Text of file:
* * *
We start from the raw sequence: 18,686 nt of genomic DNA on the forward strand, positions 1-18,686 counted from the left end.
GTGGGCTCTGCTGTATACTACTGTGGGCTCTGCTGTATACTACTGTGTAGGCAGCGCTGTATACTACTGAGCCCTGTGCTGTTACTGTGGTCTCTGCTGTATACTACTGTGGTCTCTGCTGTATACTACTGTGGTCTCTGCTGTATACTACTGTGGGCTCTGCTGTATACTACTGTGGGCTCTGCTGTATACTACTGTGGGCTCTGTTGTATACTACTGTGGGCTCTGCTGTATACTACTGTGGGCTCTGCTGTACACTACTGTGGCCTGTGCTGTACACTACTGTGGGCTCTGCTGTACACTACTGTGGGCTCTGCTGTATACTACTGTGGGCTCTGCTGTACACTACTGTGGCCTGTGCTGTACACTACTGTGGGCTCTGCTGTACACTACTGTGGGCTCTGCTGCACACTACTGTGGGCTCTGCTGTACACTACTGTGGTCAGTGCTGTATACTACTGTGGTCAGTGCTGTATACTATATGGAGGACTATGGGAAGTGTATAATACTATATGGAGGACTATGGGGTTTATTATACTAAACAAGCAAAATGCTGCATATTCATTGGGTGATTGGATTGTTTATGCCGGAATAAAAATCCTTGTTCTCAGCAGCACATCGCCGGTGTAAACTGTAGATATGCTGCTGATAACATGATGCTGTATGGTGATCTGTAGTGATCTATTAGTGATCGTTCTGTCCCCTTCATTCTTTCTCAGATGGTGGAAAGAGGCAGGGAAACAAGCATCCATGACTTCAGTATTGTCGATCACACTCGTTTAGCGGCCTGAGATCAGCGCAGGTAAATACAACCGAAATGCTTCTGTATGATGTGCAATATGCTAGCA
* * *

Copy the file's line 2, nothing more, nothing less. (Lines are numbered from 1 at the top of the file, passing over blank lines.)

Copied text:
GTGGGCTCTGCTGTATACTACTGTGGGCTCTGCTGTATACTACTGTGTAGGCAGCGCTGTATACTACTGAGCCCTGTGCTGTTACTGTGGTCTCTGCTGTATACTACTGTGGTCTCTGCTGTATACTACTGTGGTCTCTGCTGTATACTACTGTGGGCTCTGCTGTATACTACTGTGGGCTCTGCTGTATACTACTGTGGGCTCTGTTGTATACTACTGTGGGCTCTGCTGTATACTACTGTGGGCTCTGCTGTACACTACTGTGGCCTGTGCTGTACACTACTGTGGGCTCTGCTGTACACTACTGTGGGCTCTGCTGTATACTACTGTGGGCTCTGCTGTACACTACTGTGGCCTGTGCTGTACACTACTGTGGGCTCTGCTGTACACTACTGTGGGCTCTGCTGCACACTACTGTGGGCTCTGCTGTACACTACTGTGGTCAGTGCTGTATACTACTGTGGTCAGTGCTGTATACTATATGGAGGACTATGGGAAGTGTATAATACTATATGGAGGACTATGGGGTTTATTATACTAAACAAGCAAAATGCTGCATATTCATTGGGTGATTGGATTGTTTATGCCGGAATAAAAATCCTTGTTCTCAGCAGCACATCGCCGGTGTAAACTGTAGATATGCTGCTGATAACATGATGCTGTATGGTGATCTGTAGTGATCTATTAGTGATCGTTCTGTCCCCTTCATTCTTTCTCAGATGGTGGAAAGAGGCAGGGAAACAAGCATCCATGACTTCAGTATTGTCGATCACACTCGTTTAGCGGCCTGAGATCAGCGCAGGTAAATACAACCGAAATGCTTCTGTATGATGTGCAATATGCTAGCA